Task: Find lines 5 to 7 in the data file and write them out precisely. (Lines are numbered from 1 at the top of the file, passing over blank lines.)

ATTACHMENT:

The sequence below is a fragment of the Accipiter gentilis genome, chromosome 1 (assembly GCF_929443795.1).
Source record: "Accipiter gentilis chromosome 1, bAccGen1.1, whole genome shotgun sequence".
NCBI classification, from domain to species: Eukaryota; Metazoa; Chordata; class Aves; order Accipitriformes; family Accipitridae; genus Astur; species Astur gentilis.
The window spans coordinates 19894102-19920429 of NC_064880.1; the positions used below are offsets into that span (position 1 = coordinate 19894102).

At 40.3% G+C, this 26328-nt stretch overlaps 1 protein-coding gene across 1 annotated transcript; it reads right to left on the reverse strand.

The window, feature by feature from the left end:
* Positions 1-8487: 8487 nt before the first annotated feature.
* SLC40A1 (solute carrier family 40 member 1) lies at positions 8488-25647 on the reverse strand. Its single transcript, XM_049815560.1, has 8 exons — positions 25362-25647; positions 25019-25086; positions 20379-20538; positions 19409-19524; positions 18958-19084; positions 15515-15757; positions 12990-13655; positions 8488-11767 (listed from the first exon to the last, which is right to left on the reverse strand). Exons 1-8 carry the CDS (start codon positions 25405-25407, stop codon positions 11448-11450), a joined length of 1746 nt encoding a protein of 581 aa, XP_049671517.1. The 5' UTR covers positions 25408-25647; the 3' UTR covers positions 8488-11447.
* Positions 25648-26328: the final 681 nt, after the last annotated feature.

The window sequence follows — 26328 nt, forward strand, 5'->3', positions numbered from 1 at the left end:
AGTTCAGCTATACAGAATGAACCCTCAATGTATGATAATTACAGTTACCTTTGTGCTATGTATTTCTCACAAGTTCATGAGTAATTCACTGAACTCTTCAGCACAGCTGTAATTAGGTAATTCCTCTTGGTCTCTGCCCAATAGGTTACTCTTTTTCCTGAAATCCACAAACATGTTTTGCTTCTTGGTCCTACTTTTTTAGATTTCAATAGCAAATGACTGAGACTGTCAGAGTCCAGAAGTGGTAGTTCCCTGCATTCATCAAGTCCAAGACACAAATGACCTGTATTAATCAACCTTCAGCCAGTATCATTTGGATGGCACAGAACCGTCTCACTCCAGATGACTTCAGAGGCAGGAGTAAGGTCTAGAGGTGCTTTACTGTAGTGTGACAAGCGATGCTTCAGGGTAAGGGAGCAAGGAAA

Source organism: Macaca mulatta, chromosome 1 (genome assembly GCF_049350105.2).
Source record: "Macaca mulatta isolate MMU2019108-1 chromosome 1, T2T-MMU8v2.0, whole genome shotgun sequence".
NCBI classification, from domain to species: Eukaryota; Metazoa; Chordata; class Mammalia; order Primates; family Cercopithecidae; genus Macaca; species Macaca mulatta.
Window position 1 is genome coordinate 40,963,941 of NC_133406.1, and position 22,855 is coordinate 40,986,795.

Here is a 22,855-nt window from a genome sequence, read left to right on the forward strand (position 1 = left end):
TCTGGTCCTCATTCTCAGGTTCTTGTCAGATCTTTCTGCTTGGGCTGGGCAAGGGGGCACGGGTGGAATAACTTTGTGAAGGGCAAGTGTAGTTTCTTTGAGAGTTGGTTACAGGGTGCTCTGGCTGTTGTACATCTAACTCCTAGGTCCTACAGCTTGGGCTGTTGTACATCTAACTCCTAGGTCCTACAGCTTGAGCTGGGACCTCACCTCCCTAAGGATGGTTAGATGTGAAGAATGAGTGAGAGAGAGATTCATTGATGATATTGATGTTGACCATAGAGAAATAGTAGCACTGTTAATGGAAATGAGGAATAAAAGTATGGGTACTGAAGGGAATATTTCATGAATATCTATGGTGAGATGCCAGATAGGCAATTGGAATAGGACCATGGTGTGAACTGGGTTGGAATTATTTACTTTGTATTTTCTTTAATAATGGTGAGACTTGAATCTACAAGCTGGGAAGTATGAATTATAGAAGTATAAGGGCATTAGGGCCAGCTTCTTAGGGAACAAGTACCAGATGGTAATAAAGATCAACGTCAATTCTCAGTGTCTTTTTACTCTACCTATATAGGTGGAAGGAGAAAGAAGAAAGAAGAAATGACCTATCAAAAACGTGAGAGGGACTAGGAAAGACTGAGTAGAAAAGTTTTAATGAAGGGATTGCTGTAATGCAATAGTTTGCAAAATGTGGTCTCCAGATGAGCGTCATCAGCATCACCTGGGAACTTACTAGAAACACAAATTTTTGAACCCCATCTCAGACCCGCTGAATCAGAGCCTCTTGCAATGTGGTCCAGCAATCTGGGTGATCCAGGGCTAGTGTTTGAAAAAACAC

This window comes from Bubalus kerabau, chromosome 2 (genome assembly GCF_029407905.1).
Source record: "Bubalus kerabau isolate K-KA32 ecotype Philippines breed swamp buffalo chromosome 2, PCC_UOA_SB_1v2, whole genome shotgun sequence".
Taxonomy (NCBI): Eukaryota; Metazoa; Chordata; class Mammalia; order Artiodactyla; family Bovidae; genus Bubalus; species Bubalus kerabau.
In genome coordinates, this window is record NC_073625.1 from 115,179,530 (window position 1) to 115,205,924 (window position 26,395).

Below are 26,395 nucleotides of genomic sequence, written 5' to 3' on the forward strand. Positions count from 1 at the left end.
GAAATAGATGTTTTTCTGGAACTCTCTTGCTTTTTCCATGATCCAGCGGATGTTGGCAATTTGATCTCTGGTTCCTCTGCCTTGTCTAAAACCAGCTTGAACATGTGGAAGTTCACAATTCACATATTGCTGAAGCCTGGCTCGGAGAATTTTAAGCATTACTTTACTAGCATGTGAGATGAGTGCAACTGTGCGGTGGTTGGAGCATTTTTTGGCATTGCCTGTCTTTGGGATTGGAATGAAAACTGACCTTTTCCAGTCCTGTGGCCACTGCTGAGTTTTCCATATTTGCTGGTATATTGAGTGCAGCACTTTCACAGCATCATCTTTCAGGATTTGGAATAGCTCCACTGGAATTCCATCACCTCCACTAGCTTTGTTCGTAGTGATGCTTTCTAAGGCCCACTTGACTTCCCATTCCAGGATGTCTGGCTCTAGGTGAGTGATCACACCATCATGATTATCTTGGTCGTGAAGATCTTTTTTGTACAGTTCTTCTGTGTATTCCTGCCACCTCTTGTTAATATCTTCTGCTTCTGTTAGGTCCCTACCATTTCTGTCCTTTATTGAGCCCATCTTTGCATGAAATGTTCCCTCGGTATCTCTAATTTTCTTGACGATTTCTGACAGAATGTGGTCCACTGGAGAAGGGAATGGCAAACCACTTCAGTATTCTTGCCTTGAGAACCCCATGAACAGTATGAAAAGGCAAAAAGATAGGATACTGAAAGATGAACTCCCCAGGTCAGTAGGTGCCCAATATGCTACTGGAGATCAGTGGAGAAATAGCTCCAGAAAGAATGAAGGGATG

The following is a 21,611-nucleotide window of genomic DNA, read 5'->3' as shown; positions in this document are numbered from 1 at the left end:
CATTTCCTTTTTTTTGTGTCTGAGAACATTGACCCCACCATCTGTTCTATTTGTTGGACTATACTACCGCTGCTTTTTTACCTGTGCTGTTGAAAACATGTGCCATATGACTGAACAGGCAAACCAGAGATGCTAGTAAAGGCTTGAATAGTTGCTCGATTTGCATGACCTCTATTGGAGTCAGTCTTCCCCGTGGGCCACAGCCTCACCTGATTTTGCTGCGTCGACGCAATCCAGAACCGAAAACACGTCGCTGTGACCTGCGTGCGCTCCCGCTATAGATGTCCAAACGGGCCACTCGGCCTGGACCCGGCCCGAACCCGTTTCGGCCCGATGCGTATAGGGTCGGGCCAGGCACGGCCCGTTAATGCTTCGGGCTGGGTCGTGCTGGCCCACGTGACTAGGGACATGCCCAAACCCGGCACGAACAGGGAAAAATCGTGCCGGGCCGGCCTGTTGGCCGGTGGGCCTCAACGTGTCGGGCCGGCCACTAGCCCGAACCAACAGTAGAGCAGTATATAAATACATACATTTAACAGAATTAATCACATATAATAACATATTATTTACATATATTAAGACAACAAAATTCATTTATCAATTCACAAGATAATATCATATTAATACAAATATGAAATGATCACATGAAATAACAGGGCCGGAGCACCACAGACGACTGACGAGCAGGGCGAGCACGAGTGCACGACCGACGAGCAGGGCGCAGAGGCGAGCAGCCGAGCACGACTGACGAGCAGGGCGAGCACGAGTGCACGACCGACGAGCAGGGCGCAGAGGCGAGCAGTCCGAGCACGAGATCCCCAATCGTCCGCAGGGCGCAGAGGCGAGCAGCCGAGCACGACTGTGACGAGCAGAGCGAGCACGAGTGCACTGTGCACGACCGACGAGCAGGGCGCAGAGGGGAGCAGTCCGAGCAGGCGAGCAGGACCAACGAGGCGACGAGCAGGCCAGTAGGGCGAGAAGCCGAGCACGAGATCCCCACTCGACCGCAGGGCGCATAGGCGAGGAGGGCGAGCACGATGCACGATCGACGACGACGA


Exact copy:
At 40.3% G+C, this 26328-nt stretch overlaps 1 protein-coding gene across 1 annotated transcript; it reads right to left on the reverse strand.

The window, feature by feature from the left end:
* Positions 1-8487: 8487 nt before the first annotated feature.